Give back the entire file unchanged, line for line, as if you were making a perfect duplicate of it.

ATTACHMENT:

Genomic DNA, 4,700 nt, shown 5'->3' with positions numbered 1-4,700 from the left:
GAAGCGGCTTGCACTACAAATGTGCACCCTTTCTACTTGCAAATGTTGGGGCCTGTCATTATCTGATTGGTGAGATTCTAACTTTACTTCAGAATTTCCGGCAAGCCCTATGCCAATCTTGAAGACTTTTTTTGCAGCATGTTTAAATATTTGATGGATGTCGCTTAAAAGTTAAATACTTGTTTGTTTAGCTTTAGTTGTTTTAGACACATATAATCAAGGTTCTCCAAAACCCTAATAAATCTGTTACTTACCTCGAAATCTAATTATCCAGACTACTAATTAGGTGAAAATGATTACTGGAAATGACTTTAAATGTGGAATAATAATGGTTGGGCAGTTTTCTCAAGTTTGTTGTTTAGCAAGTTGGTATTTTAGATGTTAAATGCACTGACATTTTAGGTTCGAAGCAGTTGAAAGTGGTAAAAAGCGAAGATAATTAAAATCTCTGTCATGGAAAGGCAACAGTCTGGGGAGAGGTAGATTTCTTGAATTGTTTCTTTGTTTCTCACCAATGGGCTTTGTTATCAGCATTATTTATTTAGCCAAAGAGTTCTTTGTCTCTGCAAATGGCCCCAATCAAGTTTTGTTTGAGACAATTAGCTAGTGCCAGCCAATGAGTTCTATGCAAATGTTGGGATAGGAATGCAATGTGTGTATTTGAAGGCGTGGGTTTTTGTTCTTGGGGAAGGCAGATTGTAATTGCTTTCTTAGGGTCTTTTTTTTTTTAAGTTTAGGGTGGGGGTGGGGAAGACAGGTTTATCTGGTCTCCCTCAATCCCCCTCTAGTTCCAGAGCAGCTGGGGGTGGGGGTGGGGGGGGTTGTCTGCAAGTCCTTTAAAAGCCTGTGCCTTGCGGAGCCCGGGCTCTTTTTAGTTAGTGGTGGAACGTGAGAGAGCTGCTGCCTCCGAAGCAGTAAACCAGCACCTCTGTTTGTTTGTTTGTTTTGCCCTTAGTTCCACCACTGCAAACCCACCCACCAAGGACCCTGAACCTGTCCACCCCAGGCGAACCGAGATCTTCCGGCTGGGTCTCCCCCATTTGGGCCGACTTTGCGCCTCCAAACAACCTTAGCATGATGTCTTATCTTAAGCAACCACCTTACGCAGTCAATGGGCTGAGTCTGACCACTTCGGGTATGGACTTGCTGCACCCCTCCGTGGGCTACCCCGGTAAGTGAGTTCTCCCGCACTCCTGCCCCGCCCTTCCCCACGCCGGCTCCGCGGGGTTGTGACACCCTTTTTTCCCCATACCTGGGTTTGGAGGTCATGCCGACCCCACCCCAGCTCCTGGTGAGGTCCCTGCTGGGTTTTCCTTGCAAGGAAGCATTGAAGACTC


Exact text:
Genomic DNA, 4,700 nt, shown 5'->3' with positions numbered 1-4,700 from the left:
GAAGCGGCTTGCACTACAAATGTGCACCCTTTCTACTTGCAAATGTTGGGGCCTGTCATTATCTGATTGGTGAGATTCTAACTTTACTTCAGAATTTCCGGCAAGCCCTATGCCAATCTTGAAGACTTTTTTTGCAGCATGTTTAAATATTTGATGGATGTCGCTTAAAAGTTAAATACTTGTTTGTTTAGCTTTAGTTGTTTTAGACACATATAATCAAGGTTCTCCAAAACCCTAATAAATCTGTTACTTACCTCGAAATCTAATTATCCAGACTACTAATTAGGTGAAAATGATTACTGGAAATGACTTTAAATGTGGAATAATAATGGTTGGGCAGTTTTCTCAAGTTTGTTGTTTAGCAAGTTGGTATTTTAGATGTTAAATGCACTGACATTTTAGGTTCGAAGCAGTTGAAAGTGGTAAAAAGCGAAGATAATTAAAATCTCTGTCATGGAAAGGCAACAGTCTGGGGAGAGGTAGATTTCTTGAATTGTTTCTTTGTTTCTCACCAATGGGCTTTGTTATCAGCATTATTTATTTAGCCAAAGAGTTCTTTGTCTCTGCAAATGGCCCCAATCAAGTTTTGTTTGAGACAATTAGCTAGTGCCAGCCAATGAGTTCTATGCAAATGTTGGGATAGGAATGCAATGTGTGTATTTGAAGGCGTGGGTTTTTGTTCTTGGGGAAGGCAGATTGTAATTGCTTTCTTAGGGTCTTTTTTTTTTTAAGTTTAGGGTGGGGGTGGGGAAGACAGGTTTATCTGGTCTCCCTCAATCCCCCTCTAGTTCCAGAGCAGCTGGGGGTGGGGGTGGGGGGGGTTGTCTGCAAGTCCTTTAAAAGCCTGTGCCTTGCGGAGCCCGGGCTCTTTTTAGTTAGTGGTGGAACGTGAGAGAGCTGCTGCCTCCGAAGCAGTAAACCAGCACCTCTGTTTGTTTGTTTGTTTTGCCCTTAGTTCCACCACTGCAAACCCACCCACCAAGGACCCTGAACCTGTCCACCCCAGGCGAACCGAGATCTTCCGGCTGGGTCTCCCCCATTTGGGCCGACTTTGCGCCTCCAAACAACCTTAGCATGATGTCTTATCTTAAGCAACCACCTTACGCAGTCAATGGGCTGAGTCTGACCACTTCGGGTATGGACTTGCTGCACCCCTCCGTGGGCTACCCCGGTAAGTGAGTTCTCCCGCACTCCTGCCCCGCCCTTCCCCACGCCGGCTCCGCGGGGTTGTGACACCCTTTTTTCCCCATACCTGGGTTTGGAGGTCATGCCGACCCCACCCCAGCTCCTGGTGAGGTCCCTGCTGGGTTTTCCTTGCAAGGAAGCATTGAAGACTC